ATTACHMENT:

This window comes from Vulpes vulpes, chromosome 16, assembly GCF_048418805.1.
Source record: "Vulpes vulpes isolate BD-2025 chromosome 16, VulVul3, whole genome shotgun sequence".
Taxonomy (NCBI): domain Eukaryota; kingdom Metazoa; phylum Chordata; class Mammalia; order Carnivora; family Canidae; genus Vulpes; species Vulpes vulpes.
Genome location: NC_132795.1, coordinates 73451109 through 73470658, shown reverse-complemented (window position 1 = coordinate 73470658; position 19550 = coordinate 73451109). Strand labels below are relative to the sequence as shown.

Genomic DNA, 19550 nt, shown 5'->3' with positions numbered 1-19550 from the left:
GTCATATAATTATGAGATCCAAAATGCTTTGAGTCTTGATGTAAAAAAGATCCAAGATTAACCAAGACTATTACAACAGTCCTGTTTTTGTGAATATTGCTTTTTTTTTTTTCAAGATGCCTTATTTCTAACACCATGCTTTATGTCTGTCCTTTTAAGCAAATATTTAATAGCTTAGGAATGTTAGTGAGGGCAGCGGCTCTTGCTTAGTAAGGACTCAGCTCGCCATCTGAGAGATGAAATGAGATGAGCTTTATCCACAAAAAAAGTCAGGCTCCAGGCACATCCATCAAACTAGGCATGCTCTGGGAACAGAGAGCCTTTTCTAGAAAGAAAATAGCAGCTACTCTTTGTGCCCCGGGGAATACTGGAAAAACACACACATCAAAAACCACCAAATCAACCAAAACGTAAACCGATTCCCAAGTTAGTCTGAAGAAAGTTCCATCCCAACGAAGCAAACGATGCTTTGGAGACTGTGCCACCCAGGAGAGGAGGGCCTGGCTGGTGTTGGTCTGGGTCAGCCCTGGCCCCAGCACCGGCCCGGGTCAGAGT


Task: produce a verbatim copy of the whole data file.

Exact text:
This window comes from Vulpes vulpes, chromosome 16, assembly GCF_048418805.1.
Source record: "Vulpes vulpes isolate BD-2025 chromosome 16, VulVul3, whole genome shotgun sequence".
Taxonomy (NCBI): domain Eukaryota; kingdom Metazoa; phylum Chordata; class Mammalia; order Carnivora; family Canidae; genus Vulpes; species Vulpes vulpes.
Genome location: NC_132795.1, coordinates 73451109 through 73470658, shown reverse-complemented (window position 1 = coordinate 73470658; position 19550 = coordinate 73451109). Strand labels below are relative to the sequence as shown.

Genomic DNA, 19550 nt, shown 5'->3' with positions numbered 1-19550 from the left:
GTCATATAATTATGAGATCCAAAATGCTTTGAGTCTTGATGTAAAAAAGATCCAAGATTAACCAAGACTATTACAACAGTCCTGTTTTTGTGAATATTGCTTTTTTTTTTTTCAAGATGCCTTATTTCTAACACCATGCTTTATGTCTGTCCTTTTAAGCAAATATTTAATAGCTTAGGAATGTTAGTGAGGGCAGCGGCTCTTGCTTAGTAAGGACTCAGCTCGCCATCTGAGAGATGAAATGAGATGAGCTTTATCCACAAAAAAAGTCAGGCTCCAGGCACATCCATCAAACTAGGCATGCTCTGGGAACAGAGAGCCTTTTCTAGAAAGAAAATAGCAGCTACTCTTTGTGCCCCGGGGAATACTGGAAAAACACACACATCAAAAACCACCAAATCAACCAAAACGTAAACCGATTCCCAAGTTAGTCTGAAGAAAGTTCCATCCCAACGAAGCAAACGATGCTTTGGAGACTGTGCCACCCAGGAGAGGAGGGCCTGGCTGGTGTTGGTCTGGGTCAGCCCTGGCCCCAGCACCGGCCCGGGTCAGAGT